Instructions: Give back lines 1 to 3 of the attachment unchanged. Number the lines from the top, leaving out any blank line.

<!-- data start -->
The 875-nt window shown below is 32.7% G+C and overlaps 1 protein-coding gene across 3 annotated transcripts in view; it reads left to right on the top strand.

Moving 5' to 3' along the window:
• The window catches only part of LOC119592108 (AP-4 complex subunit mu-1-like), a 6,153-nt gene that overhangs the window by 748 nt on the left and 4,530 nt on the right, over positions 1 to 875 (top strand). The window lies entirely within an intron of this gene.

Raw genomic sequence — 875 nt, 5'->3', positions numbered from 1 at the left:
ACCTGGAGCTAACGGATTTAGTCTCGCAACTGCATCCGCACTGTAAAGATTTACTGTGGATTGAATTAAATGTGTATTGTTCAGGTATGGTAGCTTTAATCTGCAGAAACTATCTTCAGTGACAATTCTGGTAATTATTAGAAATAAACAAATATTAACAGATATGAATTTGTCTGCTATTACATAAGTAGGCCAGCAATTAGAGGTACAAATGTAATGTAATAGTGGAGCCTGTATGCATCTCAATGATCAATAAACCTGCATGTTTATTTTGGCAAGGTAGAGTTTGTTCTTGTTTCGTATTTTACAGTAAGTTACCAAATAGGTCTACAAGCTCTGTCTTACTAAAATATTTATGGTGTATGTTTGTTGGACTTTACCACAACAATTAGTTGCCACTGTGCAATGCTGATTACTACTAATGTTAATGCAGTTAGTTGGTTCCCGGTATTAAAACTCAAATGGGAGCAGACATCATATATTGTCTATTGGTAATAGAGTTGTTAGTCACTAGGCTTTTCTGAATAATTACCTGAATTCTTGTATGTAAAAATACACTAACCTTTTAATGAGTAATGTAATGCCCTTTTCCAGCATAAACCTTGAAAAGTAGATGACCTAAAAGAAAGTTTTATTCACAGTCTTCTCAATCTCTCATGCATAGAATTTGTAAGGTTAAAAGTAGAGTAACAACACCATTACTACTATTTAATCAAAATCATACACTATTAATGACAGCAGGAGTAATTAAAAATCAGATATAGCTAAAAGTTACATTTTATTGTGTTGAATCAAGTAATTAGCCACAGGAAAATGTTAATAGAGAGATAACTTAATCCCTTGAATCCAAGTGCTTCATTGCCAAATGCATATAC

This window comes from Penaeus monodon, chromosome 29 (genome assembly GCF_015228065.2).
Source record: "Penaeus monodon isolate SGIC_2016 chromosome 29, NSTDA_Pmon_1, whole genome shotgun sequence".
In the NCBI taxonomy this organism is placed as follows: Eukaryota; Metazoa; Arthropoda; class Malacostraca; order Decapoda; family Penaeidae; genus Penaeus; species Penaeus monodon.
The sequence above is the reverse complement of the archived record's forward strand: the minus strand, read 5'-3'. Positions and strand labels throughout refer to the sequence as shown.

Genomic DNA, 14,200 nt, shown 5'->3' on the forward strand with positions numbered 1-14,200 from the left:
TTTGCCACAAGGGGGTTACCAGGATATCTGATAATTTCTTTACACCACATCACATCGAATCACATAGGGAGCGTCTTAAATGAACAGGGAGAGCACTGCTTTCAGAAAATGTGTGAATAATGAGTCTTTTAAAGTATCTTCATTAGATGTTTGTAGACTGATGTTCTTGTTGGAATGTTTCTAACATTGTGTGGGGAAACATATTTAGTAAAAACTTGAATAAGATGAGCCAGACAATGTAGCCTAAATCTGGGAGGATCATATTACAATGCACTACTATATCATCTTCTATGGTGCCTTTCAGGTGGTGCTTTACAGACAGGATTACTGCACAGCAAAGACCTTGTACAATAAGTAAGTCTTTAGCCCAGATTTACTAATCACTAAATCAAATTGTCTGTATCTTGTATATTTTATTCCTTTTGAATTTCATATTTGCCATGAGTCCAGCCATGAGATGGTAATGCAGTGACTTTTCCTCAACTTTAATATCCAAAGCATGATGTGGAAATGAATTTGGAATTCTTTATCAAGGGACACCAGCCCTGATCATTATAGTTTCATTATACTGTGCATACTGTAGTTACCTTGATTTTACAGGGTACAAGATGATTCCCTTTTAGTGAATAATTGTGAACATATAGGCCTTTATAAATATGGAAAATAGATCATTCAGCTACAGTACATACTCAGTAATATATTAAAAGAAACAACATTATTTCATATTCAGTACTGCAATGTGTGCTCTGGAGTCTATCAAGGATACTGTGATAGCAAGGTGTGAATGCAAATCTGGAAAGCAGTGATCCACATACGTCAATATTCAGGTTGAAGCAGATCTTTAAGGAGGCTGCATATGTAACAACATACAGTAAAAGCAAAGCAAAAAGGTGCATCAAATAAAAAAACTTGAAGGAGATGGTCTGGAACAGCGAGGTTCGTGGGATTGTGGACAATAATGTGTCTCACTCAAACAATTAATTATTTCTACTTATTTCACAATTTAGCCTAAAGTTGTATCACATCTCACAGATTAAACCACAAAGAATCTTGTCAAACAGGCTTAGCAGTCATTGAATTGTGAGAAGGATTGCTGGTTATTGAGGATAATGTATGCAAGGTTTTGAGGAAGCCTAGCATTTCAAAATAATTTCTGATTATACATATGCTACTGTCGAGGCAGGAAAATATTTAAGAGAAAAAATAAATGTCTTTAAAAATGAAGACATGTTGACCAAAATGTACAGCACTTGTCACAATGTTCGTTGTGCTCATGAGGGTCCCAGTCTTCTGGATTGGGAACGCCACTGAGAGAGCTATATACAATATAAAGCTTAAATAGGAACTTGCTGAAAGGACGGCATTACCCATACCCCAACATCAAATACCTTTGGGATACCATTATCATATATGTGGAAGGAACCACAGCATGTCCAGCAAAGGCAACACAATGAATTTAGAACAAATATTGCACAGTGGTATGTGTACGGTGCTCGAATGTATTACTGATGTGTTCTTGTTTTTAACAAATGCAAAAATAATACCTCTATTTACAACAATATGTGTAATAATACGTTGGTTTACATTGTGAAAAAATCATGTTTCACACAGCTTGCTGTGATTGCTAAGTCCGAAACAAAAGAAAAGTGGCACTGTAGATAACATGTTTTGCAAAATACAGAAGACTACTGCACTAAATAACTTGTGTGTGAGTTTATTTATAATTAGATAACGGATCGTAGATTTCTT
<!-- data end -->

The 875-nt window shown below is 32.7% G+C and overlaps 1 protein-coding gene across 3 annotated transcripts in view; it reads left to right on the top strand.

Moving 5' to 3' along the window:
• The window catches only part of LOC119592108 (AP-4 complex subunit mu-1-like), a 6,153-nt gene that overhangs the window by 748 nt on the left and 4,530 nt on the right, over positions 1 to 875 (top strand). The window lies entirely within an intron of this gene.